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Palm Tipsheet 18.0 / May 2001
If you've ever lost your Palm handheld or are concerned what might happen if you ever do, this month's feature article is for you. I'll offer ideas for keeping your handheld data protected should it be lost or stolen, and ways to prevent the worst from occurring. We'll also talk with German Palm handheld user Leonard Burtscher in the Tipsheet Interview.

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Notable Links
  Palm Security Revisited
  The Tipsheet Interview: Leonard Burtscher
End Note

Revolutionary HandEra 330 Announced -- As you may recall, March was chock full of new Palm handheld announcements. This April, HandEra enjoyed the spotlight with the announcement of the HandEra 330. Their silver, $350 Palm OS handheld offers many revolutionary features not found on *any* other Palm handheld, while maintaining backward compatibility with most Palm II peripherals through a Palm III-like shape and standard serial connector:

In a nutshell, the new HandEra 330 offers these revolutionary features: both Compact Flash (Type I & II) and Secure Digital removable media slots, a 240 x 320 pixel one-quarter VGA grayscale screen (double the 160 x 160 resolution of other Palm OS screens) with old style indiglo-blue backlight and the ability to rotate the screen 360 degrees. That's not all; the device also features a 'soft' Graffiti area which can toggle off to allow full use of the 240 x 320 screen, built-in microphone with voice recording software capable of recording WAV files directly to CF or SD cards, an enhanced (louder) speaker and headphone jack. The 330 requires 4 AAA batteries or a can use a rechargeable lithium-ion battery pack (included) for longer life and to supply power to energy-hungry Type II CF Cards.

However, the HandEra 330 does share features common in other Palm handhelds, like a 33 MHz Motorola Dragonball-VZ processor, 8MB RAM with 2MB Flash, Palm OS 3.5 and a standard Palm serial port and shape to allow the use of most Palm III peripherals. Finally, the HandEra 330 has a Jog wheel, much like the Jog Dial on Sony's CLIE. The HandEra is expected to ship in June 2001.

Kyocera Palm OS Phone Released -- Also released was the Kyocera QCP 6035, a hybrid device which melds a Palm OS handheld and CDMA mobile phone into one unit. The Kyocera is actually quite similar to the Qualcomm pdQ Palm OS/phone device from a few years ago, though it's significantly thinner and lighter. The QCP 6035 has the guts and screen of a Palm m105, though it's integration with a mobile phone offers access to e-mail, websurfing and can make use of web clippings too! Check out the Gadgeteer comparison review for more details.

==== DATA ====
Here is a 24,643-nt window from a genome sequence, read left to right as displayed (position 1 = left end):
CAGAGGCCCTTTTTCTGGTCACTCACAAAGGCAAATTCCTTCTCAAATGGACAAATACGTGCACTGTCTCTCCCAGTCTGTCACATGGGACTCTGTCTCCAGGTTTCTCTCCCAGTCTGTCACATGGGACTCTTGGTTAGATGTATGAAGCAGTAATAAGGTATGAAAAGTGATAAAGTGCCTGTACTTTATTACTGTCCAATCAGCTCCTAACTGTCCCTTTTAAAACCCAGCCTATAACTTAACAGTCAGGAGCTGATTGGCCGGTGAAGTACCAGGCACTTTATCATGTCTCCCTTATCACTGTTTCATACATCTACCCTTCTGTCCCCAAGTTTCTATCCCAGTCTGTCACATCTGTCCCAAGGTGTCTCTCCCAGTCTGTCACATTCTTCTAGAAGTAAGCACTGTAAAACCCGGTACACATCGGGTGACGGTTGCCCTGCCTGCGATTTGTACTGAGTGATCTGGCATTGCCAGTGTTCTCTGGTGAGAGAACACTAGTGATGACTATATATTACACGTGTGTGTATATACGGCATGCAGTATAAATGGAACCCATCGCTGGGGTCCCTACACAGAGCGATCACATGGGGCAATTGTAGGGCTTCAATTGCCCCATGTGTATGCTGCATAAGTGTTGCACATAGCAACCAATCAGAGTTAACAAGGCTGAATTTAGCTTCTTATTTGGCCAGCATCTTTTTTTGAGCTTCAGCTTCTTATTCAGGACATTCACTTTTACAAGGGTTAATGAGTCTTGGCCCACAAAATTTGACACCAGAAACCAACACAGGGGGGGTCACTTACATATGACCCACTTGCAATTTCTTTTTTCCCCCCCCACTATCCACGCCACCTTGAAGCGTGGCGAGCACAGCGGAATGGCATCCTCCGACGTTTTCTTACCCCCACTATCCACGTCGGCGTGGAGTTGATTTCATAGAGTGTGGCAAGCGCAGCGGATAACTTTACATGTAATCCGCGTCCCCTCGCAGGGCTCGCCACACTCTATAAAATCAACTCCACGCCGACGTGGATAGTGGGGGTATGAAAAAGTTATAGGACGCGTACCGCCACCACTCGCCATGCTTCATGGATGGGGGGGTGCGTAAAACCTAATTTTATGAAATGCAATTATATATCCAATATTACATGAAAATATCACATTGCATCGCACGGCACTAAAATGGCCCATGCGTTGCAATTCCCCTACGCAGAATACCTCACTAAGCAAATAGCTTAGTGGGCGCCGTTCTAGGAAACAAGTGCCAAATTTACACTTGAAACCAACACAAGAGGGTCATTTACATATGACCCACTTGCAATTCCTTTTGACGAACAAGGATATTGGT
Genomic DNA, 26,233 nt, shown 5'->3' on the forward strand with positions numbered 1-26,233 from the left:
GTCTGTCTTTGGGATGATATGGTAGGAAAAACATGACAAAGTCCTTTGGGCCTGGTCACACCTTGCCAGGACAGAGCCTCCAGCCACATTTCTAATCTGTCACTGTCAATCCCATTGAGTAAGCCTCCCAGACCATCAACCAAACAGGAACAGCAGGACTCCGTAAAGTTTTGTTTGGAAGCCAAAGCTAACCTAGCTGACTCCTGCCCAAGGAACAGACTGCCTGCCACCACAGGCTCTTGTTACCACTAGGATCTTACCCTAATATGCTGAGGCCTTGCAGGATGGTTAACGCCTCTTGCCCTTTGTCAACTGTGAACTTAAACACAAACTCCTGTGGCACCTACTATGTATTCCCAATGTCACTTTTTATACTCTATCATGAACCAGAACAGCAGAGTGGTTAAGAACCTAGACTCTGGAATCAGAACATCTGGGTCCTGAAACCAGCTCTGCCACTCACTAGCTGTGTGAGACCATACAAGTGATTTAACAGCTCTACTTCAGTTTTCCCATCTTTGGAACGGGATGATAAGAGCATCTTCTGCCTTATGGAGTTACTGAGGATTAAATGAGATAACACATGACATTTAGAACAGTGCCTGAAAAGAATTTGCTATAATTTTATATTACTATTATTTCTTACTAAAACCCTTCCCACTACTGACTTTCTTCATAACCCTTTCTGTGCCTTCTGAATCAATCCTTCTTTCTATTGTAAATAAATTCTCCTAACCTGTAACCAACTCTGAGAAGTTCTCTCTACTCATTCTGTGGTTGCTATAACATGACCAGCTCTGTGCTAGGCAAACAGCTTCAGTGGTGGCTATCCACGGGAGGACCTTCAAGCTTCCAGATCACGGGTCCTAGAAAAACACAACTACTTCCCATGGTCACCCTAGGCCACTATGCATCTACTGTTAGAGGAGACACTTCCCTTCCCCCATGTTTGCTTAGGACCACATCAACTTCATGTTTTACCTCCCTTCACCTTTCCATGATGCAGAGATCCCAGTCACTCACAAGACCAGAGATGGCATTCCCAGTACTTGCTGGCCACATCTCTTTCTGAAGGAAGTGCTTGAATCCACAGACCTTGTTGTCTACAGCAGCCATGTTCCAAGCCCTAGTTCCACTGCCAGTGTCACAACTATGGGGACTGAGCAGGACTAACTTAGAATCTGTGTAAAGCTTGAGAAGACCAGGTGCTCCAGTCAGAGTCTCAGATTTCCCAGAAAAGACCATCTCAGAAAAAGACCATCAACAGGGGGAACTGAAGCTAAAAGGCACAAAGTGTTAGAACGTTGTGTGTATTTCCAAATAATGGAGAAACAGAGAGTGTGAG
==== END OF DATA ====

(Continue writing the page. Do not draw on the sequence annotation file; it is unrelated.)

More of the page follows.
Palm m500 Shipping in the USA... Sort Of... -- Reports have been trickling in from users around the USA finding limited supplies of the Palm m500 and m505 handhelds in stores. I've heard OfficeDepot radio spots promoting these new handhelds and a free 16MB module with each purchase. International Palm users who want an m500, now is the time to schedule a spring holiday or renew old pen-pal friendships... ;-)

Multiple Palm Handheld Price Reductions -- If you're not dazzled by the new m500/505 or other new handhelds, this may be a great time to buy an older device at discount prices. Palm has reduced the price of the Vx and IIIc to $300 while HandEra has dropped the price of the TRGPro to $250. Keep your eyes open for more price drops and rebates as the new Palms ship.

Palm Use in the Field -- Last month I read an excellent article by missionary Jan Beaderstadt in March's Pen Computing magazine. In the story, he outlines ways his Palm handheld makes work in the mission field easier. Jan's IIIx helps with everyday tasks like tracking patients, keeping contacts, writing sermons and sending/receiving e-mails. Not only does the Palm provide more room in Jan's baggage for medicine, it also offers portability and flexibility no laptop could ever touch!